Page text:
Courageous Kids Counseling- An Info

Thinking about counseling for children is not something any parent wants to go through. We raise our children the best we can with what we have. And we certainly want them to have a better childhood than we did. If we could shelter our kids from the disparities of life, we would, however life sometimes has a different plan. Parents divorce, and kids bear the impact. Learn more about Courageous Kids Counseling – Child Therapy.

Mom or dad may lose their job, and children pick up on the tension and anxiety. We can’t expect our children to live in bubbles and to think we can shield them from experiencing hurt, frustration, or disappointment is unrealistic. But what if you, as a parent, are going through an emotionally taxing situation? Many parents wonder – is my child resilient enough? Will he or she bounce back? And many of us convince ourselves that they will. Until they see signs that they aren’t.

Many parents don’t notice the warning signs that their child may need to seek out counseling until the child’s school, coach or church leader brings it up. Typically, when that happens, a child has become habituated by the behavior in question. Imagine the difference if the parents were able to pick up on signs that their child may benefit from seeing a professional. To help increase awareness, I’ve put together a few clues that can help parents rule out if their child’s behavior is a “phase” or something deeper.

These signs include:

  1. Changes in your child’s school/academic performance. Is your child’s grades dropping? Is she missing school? Does he not turn in homework assignments?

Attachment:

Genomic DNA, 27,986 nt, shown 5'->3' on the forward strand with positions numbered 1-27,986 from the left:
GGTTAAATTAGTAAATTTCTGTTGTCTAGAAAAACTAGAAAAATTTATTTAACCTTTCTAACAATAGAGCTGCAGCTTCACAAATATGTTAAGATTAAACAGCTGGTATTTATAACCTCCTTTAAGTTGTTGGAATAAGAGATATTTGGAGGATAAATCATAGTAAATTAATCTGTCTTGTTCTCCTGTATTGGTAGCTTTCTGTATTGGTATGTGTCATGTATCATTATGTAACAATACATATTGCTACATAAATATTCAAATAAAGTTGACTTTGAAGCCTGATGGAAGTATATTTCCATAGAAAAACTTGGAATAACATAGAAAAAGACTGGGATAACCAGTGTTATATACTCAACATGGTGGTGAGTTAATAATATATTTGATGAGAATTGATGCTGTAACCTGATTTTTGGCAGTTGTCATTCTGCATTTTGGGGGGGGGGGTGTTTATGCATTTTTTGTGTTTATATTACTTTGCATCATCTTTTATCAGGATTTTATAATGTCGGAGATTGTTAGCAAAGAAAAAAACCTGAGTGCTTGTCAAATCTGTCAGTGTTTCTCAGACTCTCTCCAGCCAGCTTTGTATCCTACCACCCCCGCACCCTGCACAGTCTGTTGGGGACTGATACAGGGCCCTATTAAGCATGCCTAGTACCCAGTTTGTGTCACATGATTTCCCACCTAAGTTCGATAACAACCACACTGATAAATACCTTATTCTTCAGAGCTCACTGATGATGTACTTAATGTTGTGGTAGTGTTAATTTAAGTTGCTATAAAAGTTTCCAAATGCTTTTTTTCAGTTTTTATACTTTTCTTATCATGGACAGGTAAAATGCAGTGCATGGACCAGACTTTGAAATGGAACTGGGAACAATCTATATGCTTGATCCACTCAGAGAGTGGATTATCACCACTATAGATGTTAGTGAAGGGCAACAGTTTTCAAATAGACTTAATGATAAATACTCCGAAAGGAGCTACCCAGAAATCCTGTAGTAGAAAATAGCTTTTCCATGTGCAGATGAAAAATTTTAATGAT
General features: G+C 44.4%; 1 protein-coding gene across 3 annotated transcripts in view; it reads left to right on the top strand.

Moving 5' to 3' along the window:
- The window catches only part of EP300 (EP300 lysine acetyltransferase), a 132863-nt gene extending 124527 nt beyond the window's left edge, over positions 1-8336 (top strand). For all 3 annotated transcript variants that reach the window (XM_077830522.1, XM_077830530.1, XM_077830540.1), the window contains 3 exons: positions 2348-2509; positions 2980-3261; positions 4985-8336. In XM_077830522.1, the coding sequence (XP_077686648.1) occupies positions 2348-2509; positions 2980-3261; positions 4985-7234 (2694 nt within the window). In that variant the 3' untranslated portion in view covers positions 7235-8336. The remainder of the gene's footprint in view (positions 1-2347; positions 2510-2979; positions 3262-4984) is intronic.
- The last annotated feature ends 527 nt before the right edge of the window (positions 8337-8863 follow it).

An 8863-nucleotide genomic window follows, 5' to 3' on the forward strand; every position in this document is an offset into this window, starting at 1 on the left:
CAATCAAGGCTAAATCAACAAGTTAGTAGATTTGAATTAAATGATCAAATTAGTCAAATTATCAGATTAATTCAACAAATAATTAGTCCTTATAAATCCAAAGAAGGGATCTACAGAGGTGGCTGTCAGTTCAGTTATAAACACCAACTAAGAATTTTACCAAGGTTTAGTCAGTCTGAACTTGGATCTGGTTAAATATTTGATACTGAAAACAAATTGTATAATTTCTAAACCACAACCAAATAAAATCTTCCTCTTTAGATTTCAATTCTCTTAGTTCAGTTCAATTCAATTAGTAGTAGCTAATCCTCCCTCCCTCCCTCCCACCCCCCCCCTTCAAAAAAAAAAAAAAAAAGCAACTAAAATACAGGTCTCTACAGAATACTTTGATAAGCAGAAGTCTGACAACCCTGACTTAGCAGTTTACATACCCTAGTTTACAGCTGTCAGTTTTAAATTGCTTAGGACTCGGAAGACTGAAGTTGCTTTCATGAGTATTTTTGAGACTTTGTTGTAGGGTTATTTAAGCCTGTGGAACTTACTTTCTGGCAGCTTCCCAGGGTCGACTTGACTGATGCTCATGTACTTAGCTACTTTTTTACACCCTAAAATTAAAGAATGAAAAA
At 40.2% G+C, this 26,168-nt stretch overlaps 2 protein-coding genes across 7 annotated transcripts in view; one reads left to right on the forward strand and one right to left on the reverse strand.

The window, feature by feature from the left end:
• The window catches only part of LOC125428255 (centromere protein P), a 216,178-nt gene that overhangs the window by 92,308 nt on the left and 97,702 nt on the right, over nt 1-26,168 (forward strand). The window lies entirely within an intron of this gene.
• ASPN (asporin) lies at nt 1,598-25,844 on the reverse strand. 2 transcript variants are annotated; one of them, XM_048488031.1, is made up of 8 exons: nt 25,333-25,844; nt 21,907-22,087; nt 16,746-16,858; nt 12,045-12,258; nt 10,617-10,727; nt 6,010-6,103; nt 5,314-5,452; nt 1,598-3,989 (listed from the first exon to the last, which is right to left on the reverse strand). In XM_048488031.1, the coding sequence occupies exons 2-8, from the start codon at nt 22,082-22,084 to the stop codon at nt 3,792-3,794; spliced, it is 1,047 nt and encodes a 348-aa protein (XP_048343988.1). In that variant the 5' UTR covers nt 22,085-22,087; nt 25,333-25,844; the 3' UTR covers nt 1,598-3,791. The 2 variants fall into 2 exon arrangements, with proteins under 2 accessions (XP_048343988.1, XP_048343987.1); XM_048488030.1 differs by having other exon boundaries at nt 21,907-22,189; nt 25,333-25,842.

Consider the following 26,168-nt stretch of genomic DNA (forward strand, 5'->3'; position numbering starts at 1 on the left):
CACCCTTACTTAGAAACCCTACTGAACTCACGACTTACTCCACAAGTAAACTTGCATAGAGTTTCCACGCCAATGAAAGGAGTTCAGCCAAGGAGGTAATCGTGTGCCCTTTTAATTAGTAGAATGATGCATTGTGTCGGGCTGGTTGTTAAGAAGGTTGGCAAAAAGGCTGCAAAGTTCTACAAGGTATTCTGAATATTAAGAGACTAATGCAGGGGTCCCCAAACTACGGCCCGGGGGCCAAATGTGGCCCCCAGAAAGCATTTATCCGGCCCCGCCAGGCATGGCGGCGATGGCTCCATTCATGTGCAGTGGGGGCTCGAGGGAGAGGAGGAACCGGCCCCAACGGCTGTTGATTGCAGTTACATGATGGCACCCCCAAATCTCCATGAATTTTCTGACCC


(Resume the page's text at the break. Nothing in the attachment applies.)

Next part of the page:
2. Does your child worry excessively?
  3. Has your child lost interest in activities that he was into? If your child was an avid reader, did she stop reading or going to the library? Did your child stop hanging out with her close set of friends?
  4. Does your child’s mood shift rapidly? Did he begin having temper tantrums? If he did in the past, are they more frequent? Is your child more aggressive? More depressed?
  5. Is your child participating in dangerous/illegal activities, such as alcohol, drugs, cigarettes? Vandalism?Theft?Inappropriate sexual behavior?
  6. Is your child reverting to an earlier stage of development? Is he wetting the bed when he’s been potty trained for several years?

If you answered yes to any 2 of these questions, and you suspect your child is struggling from a mood or behavior disorder, please contact a professional counselor for an assessment. If your child gives any indication that he/she may hurt him/herself, please act immediately.

Unresolved issues in childhood can have a lasting impact on adulthood, hindering future academic and social success. Children who don’t get the attention they need in their early stages of development may have limited capacity for attachment. Therapy can help children resolve current problems by teaching a child various ways to cope. Putting new tools in a child’s toolbox not only helps them in the here and now, they are better prepared for the future.